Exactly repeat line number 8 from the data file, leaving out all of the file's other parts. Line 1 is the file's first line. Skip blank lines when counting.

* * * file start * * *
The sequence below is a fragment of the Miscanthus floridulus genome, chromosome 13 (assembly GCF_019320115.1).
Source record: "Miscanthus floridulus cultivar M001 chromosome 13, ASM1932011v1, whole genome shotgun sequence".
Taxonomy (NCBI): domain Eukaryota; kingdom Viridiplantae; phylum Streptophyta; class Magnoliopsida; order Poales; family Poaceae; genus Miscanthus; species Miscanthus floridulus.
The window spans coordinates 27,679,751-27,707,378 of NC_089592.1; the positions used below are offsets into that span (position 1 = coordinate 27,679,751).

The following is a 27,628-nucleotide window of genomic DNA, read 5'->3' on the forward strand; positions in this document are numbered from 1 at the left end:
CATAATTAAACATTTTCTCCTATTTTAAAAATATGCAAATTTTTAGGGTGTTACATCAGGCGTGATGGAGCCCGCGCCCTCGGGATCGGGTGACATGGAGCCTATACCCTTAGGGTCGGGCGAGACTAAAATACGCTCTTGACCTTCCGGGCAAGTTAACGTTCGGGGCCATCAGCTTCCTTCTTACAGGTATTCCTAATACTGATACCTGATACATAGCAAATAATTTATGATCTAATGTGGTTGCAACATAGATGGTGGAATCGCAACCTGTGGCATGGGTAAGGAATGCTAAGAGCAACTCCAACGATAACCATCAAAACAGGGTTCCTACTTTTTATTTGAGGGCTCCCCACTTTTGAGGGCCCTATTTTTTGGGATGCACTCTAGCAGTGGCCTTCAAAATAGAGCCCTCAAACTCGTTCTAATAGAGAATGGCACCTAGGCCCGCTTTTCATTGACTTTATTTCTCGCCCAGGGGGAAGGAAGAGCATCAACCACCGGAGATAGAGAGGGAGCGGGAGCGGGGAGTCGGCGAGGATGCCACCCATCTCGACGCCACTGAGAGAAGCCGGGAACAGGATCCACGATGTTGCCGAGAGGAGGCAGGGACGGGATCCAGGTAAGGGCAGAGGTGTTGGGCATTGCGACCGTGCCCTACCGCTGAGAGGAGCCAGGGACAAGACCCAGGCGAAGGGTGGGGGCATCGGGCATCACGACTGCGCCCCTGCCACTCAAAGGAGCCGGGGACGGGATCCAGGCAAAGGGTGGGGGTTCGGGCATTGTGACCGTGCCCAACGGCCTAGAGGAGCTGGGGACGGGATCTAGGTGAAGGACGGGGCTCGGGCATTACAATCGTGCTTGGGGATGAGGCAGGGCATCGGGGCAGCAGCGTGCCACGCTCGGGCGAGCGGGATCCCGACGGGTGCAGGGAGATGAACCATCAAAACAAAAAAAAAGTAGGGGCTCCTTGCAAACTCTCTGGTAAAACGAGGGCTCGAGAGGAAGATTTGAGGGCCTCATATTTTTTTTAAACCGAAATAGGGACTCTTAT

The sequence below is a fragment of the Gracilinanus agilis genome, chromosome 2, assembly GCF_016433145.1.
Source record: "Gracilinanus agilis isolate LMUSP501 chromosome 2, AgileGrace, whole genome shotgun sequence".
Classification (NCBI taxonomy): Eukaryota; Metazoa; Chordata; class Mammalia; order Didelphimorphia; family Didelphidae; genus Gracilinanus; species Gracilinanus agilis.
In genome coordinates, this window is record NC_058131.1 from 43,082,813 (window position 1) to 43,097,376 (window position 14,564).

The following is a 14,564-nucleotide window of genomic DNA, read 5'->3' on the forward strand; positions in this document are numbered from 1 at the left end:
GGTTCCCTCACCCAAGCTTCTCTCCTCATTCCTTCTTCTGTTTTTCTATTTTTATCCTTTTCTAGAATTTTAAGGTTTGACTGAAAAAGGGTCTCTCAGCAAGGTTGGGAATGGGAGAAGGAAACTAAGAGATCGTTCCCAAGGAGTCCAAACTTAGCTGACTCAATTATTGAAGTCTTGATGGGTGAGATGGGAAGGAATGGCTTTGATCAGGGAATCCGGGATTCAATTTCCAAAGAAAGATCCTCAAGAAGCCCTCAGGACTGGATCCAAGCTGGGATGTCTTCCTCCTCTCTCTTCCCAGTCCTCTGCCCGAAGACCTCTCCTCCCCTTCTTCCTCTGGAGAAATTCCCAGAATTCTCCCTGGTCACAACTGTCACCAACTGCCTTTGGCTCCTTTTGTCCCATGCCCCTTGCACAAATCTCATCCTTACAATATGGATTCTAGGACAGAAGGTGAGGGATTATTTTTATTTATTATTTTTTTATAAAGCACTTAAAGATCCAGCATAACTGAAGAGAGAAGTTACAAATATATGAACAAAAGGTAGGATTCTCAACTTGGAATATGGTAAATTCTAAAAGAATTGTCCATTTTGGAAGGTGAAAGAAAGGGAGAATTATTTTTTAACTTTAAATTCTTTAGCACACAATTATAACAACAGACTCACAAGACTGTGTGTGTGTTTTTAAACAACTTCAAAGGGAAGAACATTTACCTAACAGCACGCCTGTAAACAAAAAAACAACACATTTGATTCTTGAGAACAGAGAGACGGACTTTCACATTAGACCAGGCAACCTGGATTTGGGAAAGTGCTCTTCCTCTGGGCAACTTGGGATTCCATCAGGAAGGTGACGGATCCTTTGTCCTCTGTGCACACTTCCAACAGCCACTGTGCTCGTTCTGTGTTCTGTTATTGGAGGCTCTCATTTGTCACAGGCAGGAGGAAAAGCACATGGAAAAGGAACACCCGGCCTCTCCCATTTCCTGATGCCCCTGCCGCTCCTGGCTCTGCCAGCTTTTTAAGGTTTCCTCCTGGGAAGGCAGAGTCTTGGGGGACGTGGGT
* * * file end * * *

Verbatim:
Source record: "Gracilinanus agilis isolate LMUSP501 chromosome 2, AgileGrace, whole genome shotgun sequence".